Nine candidates for Pirate Party UK have failed to repeat the successes of their Swedish counterparts in British elections.
The men were standing on a platform of online rights, centered around reforming and updating copyright and patent law, greater privacy rights for citizens in regards to technology, and strong protection for freedom of speech online.
The party reports that its candidates received a total of 1,340 votes, averaging a 0.34% share in each local contest it fought. The majority of candidates placed last. But the party’s John Barron remained positive, noting “Before this election, we didn’t know what level of support we could expect. Nor did we know how to organise ourselves, or how to navigate the election requirements and comply with the law. So this has been a tremendous learning experience for everyone involved, and where we’ve had false starts and had to begin again, and then found a fresh way forward.”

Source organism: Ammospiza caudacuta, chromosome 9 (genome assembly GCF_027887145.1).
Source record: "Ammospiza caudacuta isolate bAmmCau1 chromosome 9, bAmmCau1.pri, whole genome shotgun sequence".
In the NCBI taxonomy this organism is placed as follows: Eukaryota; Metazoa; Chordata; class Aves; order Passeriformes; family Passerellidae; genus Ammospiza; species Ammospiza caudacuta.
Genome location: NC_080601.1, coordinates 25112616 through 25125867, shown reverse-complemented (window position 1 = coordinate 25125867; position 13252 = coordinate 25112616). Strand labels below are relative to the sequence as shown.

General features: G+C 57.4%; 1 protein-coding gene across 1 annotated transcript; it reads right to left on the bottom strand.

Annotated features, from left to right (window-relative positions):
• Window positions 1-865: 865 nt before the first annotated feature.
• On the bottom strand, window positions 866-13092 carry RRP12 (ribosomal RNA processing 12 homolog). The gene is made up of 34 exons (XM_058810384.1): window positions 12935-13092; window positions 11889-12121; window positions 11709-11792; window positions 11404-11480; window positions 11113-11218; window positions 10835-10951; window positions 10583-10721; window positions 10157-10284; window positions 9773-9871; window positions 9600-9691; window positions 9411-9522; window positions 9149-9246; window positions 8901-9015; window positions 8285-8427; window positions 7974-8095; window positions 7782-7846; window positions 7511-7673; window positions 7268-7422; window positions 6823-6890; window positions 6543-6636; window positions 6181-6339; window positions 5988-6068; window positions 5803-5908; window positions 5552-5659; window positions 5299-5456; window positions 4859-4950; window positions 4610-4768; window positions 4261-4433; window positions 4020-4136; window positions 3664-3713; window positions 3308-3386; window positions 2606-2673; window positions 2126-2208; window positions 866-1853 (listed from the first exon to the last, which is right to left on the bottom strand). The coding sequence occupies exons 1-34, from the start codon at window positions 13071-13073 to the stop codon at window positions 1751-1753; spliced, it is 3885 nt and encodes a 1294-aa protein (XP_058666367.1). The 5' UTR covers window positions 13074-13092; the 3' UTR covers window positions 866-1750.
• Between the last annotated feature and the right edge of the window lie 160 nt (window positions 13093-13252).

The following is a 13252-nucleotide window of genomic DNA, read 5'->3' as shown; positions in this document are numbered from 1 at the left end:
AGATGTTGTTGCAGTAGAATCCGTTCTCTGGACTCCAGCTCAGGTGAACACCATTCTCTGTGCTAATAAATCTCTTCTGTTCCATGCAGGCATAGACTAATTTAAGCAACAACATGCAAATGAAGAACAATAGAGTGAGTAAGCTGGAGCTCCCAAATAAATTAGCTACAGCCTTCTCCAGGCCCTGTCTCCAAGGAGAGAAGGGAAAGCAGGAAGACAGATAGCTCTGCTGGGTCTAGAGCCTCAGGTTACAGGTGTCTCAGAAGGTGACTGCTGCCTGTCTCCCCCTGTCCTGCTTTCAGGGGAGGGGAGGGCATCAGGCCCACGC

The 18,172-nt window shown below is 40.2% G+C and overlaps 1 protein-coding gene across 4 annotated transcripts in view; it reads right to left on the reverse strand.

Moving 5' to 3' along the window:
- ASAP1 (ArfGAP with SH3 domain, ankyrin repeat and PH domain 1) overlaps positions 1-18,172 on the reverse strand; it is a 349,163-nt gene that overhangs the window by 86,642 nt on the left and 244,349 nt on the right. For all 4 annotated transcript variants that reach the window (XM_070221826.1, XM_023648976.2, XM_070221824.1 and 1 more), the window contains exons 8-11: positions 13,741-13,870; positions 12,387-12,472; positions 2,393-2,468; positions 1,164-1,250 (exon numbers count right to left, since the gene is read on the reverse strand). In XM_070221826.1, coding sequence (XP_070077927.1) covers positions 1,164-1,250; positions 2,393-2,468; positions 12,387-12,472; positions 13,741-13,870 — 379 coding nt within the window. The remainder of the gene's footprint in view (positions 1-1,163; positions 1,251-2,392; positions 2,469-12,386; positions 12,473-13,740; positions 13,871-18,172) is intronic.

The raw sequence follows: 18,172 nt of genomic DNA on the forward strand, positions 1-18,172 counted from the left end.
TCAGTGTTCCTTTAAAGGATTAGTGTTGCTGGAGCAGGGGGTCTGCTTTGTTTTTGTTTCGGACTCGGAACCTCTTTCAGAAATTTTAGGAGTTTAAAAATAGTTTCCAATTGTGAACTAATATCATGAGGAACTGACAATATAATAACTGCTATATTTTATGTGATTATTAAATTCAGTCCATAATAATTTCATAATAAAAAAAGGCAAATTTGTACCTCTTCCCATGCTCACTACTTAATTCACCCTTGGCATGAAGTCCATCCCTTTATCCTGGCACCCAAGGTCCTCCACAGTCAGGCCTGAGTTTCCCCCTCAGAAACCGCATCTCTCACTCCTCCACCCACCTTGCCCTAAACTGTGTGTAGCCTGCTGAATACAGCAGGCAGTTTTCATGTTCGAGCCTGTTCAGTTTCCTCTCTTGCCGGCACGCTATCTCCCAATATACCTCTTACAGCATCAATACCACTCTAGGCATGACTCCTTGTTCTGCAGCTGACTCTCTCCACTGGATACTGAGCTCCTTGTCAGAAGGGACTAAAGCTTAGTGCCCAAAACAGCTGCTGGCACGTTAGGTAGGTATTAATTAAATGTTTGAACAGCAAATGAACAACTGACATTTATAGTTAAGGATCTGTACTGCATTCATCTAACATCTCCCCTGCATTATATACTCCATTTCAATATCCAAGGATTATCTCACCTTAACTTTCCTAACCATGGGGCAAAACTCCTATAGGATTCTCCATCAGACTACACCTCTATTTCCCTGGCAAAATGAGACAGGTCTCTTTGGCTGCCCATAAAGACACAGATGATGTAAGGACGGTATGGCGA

The results are in contrast to Sweden, where the original Pirate Party achieved 7.1% of the vote in elections to the European Parliament last June, receiving one seat. (Those elections involved a single nationwide poll with seats allocated proportionally.) It appeared the party gained support after the conviction of four men involved in the Pirate Bay torrent site.
Another tech-friendly candidate suffered defeat, attracting just 95 votes. Denny de le Haye stood as an independent “direct digital democracy” candidate vowing that if elected, he would hold an online and text message poll among local citizens for each debate in Parliament and then vote in line with the response.
There may be some more significant news from the election on the technology front. For the first time since 1974, there was no overall outright winner and at the time of writing, negotiations were in progress to reach a multi-party agreement to form a government. It’s possible the resulting deals may mean politicians revisit the controversial Digital Economy Act, which was rushed into legislation just before the election. The act’s powers mean it is possible people accused of illegal filesharing could have their internet connection switched off without the need for a formal prosecution.